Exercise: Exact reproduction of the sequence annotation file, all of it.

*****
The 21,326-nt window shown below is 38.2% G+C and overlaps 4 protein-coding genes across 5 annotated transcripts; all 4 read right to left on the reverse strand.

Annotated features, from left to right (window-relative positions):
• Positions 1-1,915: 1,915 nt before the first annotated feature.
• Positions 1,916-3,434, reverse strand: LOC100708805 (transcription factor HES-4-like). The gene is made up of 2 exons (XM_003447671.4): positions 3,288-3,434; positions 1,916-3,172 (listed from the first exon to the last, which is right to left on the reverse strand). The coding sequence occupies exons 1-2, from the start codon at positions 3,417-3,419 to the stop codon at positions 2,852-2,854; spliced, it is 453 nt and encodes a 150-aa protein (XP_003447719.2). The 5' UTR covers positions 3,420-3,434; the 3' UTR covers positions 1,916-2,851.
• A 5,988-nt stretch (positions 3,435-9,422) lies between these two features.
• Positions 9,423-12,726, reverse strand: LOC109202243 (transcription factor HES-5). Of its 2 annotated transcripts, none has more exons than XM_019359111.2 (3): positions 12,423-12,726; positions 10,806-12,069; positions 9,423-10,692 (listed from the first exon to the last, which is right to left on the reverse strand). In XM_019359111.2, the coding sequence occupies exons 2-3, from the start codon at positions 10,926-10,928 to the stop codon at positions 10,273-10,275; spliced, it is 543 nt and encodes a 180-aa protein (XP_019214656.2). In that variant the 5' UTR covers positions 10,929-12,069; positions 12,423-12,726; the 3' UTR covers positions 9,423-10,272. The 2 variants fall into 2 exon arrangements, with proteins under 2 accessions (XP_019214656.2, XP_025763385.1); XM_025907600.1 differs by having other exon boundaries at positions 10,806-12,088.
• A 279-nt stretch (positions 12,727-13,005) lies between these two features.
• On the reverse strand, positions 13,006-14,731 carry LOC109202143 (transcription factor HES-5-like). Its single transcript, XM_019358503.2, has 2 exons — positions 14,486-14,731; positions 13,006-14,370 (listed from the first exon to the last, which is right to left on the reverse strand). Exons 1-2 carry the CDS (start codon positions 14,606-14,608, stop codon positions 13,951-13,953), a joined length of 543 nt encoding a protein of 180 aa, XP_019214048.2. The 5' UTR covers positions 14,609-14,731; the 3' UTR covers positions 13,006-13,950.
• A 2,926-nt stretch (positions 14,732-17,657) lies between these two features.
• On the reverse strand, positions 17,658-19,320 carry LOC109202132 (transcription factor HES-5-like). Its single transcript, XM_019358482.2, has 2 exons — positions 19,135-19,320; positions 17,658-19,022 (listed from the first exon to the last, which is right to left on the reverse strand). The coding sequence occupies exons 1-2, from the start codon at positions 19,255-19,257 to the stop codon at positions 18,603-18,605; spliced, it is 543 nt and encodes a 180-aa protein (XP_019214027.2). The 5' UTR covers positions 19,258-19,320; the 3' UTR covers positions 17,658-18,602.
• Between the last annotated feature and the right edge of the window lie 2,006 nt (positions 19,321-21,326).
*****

The 21,326-nt window shown below is 38.2% G+C and overlaps 4 protein-coding genes across 5 annotated transcripts; all 4 read right to left on the reverse strand.

Annotated features, from left to right (window-relative positions):
• Positions 1-1,915: 1,915 nt before the first annotated feature.
• Positions 1,916-3,434, reverse strand: LOC100708805 (transcription factor HES-4-like). The gene is made up of 2 exons (XM_003447671.4): positions 3,288-3,434; positions 1,916-3,172 (listed from the first exon to the last, which is right to left on the reverse strand). The coding sequence occupies exons 1-2, from the start codon at positions 3,417-3,419 to the stop codon at positions 2,852-2,854; spliced, it is 453 nt and encodes a 150-aa protein (XP_003447719.2). The 5' UTR covers positions 3,420-3,434; the 3' UTR covers positions 1,916-2,851.
• A 5,988-nt stretch (positions 3,435-9,422) lies between these two features.
• Positions 9,423-12,726, reverse strand: LOC109202243 (transcription factor HES-5). Of its 2 annotated transcripts, none has more exons than XM_019359111.2 (3): positions 12,423-12,726; positions 10,806-12,069; positions 9,423-10,692 (listed from the first exon to the last, which is right to left on the reverse strand). In XM_019359111.2, the coding sequence occupies exons 2-3, from the start codon at positions 10,926-10,928 to the stop codon at positions 10,273-10,275; spliced, it is 543 nt and encodes a 180-aa protein (XP_019214656.2). In that variant the 5' UTR covers positions 10,929-12,069; positions 12,423-12,726; the 3' UTR covers positions 9,423-10,272. The 2 variants fall into 2 exon arrangements, with proteins under 2 accessions (XP_019214656.2, XP_025763385.1); XM_025907600.1 differs by having other exon boundaries at positions 10,806-12,088.
• A 279-nt stretch (positions 12,727-13,005) lies between these two features.
• On the reverse strand, positions 13,006-14,731 carry LOC109202143 (transcription factor HES-5-like). Its single transcript, XM_019358503.2, has 2 exons — positions 14,486-14,731; positions 13,006-14,370 (listed from the first exon to the last, which is right to left on the reverse strand). Exons 1-2 carry the CDS (start codon positions 14,606-14,608, stop codon positions 13,951-13,953), a joined length of 543 nt encoding a protein of 180 aa, XP_019214048.2. The 5' UTR covers positions 14,609-14,731; the 3' UTR covers positions 13,006-13,950.
• A 2,926-nt stretch (positions 14,732-17,657) lies between these two features.
• On the reverse strand, positions 17,658-19,320 carry LOC109202132 (transcription factor HES-5-like). Its single transcript, XM_019358482.2, has 2 exons — positions 19,135-19,320; positions 17,658-19,022 (listed from the first exon to the last, which is right to left on the reverse strand). The coding sequence occupies exons 1-2, from the start codon at positions 19,255-19,257 to the stop codon at positions 18,603-18,605; spliced, it is 543 nt and encodes a 180-aa protein (XP_019214027.2). The 5' UTR covers positions 19,258-19,320; the 3' UTR covers positions 17,658-18,602.
• Between the last annotated feature and the right edge of the window lie 2,006 nt (positions 19,321-21,326).